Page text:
Changes in fat distribution, including peripheral lipoatrophy of face and limbs, appearance of dorsocervical fat pads and multiple lipomas, and increased breast size, abdominal girth, and visceral adipose tissue (VAT) have been reported in HIV infection and are referred to as “lipodystrophy” or “fat redistribution syndrome.”1-25 HIV-associated lipodystrophy has been associated with adverse metabolic parameters that predict increased cardiovascular disease. Changes in fat stigmatize HIV-infected patients and have led patients to stop their antiretroviral (ARV) therapy because they experienced or feared changes in fat.26-28
Most reports have defined lipodystrophy based on self-report of change, confirmed on examination by a health care provider.2,4,6,10-13,15,20,25,29-32 Some studies reported on changes in either peripheral or central body sites,2-4,10,16,25,33 some combine changes into one syndrome,11-13,18,20,22,29,30 and others report separately on lipoatrophy only, lipohypertrophy only, and “combined” syndromes.15,17,21,23,24,31,32 Most studies used unidirectional questions, assessing only the presence of anticipated findings of peripheral lipoatrophy and central lipohypertrophy.6,11,12,15,17,21,23,24,29-32,34 Thus, there is debate about the definition of the syndrome.1,15,17,20,24,31,32,34-36 The few studies that have evaluated population-based control subjects with the same clinical instruments found that lipoatrophy distinguished HIV-infected subjects from control subjects.37,38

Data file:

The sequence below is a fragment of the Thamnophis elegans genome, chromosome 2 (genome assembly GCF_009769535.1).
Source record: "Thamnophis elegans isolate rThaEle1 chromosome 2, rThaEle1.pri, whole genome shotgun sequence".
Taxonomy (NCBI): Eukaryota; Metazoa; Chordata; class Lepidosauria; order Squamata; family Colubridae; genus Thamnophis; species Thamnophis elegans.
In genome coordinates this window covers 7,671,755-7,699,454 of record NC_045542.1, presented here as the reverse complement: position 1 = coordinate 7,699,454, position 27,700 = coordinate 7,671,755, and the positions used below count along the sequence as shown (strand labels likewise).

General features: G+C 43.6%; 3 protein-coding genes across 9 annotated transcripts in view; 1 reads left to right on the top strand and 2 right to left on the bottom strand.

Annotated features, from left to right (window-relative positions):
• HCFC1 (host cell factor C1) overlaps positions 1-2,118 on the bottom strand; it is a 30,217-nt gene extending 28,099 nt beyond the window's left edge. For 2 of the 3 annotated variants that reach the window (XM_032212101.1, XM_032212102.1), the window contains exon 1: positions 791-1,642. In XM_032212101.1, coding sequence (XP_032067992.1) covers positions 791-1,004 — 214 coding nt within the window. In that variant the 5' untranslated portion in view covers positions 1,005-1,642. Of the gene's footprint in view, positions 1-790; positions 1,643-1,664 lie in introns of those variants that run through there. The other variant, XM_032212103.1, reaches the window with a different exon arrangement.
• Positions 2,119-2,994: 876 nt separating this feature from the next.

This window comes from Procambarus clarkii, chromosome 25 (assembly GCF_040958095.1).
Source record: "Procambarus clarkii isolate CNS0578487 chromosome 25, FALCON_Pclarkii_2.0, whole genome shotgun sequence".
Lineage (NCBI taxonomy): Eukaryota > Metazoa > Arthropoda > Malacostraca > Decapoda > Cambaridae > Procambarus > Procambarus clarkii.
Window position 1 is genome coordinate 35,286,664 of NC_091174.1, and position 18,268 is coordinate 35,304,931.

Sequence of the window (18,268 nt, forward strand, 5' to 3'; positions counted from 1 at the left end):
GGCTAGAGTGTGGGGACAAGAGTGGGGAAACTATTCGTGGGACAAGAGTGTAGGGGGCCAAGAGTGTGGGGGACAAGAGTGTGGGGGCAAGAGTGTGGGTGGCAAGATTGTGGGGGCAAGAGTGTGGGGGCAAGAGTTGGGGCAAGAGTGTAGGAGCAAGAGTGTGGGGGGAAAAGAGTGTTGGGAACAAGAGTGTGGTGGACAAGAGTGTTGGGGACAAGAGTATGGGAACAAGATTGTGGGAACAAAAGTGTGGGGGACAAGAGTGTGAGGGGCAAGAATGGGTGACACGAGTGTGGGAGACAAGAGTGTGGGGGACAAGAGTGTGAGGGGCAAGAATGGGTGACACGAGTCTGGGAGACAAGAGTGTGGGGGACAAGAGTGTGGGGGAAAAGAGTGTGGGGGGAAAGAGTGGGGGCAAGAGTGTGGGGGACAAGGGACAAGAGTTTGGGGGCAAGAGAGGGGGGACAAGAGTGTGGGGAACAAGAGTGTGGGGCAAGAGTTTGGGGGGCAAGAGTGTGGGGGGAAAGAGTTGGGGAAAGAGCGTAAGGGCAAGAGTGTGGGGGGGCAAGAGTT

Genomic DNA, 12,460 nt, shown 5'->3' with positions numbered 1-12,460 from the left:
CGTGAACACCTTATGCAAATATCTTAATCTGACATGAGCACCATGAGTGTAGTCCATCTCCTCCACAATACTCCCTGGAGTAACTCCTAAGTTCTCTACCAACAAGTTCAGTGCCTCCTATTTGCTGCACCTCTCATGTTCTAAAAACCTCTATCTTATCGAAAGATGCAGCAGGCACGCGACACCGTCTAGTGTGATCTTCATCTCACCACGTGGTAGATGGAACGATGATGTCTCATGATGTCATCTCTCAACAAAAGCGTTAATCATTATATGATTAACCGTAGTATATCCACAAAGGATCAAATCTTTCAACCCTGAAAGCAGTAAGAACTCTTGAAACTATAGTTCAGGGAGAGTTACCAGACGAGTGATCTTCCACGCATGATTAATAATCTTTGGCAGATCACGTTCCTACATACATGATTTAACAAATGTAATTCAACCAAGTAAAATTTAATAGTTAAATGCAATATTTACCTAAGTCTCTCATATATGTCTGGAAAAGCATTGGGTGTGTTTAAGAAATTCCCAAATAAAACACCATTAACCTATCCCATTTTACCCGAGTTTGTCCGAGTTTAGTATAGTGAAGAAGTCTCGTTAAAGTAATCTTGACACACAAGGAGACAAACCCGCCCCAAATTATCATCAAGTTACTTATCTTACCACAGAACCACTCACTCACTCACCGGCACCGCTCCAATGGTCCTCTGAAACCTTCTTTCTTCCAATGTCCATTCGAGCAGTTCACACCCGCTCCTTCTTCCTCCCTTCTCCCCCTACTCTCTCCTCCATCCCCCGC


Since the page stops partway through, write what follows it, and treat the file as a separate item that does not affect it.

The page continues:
The absence of a standardized definition has made research into etiology difficult and prevented healthcare providers from counseling patients. The interrelationships of the changes in fat distribution must be defined before prevalence, etiologic factors, and associated metabolic changes can be studied. Therefore, in the study of Fat Redistribution and Metabolic Changes in HIV Infection (FRAM), we evaluated self-reported changes in fat and physical examination findings by trained observers using bidirectional instruments and measured regional subcutaneous adipose tissue (SAT) and VAT by MRI in HIV-infected subjects and control subjects using identical protocols. Our objectives were to compare fat distribution as assessed by self-report, physical examination, and measurement by MRI in HIV-infected men with that in controls (HIV-uninfected men) and within HIV-infected men, to evaluate the interrelationships of fat distribution across peripheral and central regions, and their associations with ARV therapy.
The protocol was approved by institutional review boards at all sites. HIV-infected subjects were selected from coded lists of patients seen in 16 HIV or infectious disease clinics or cohorts during 1999. Each list was randomly ordered and grouped into blocks of 5 potential subjects. Sites were given sets of blocks; only after extensive recruitment efforts by multiple methods were completed for a block was a new block provided. Analyses of female participants are incomplete and will be reported subsequently. Of 2094 male patients active in the HIV clinics, 414 did not answer multiple contact attempts; 154 were dead; 269 were ineligible (institutionalized, n = 23; communication difficulty, n = 37; primary care provider refused, n = 13; or excluded by study criteria, n = 196 [age <18 years; factors prevented imaging: weight >136 kg, height >6′5″, metal in body, claustrophobia]). The remaining 1257 eligible men were approached for informed consent. Of those, 279 declined participation and 163 did not return for data collection. Examinations were completed from June 2000-January 2002 on 825 men (65.6% of 1257 contacted and eligible).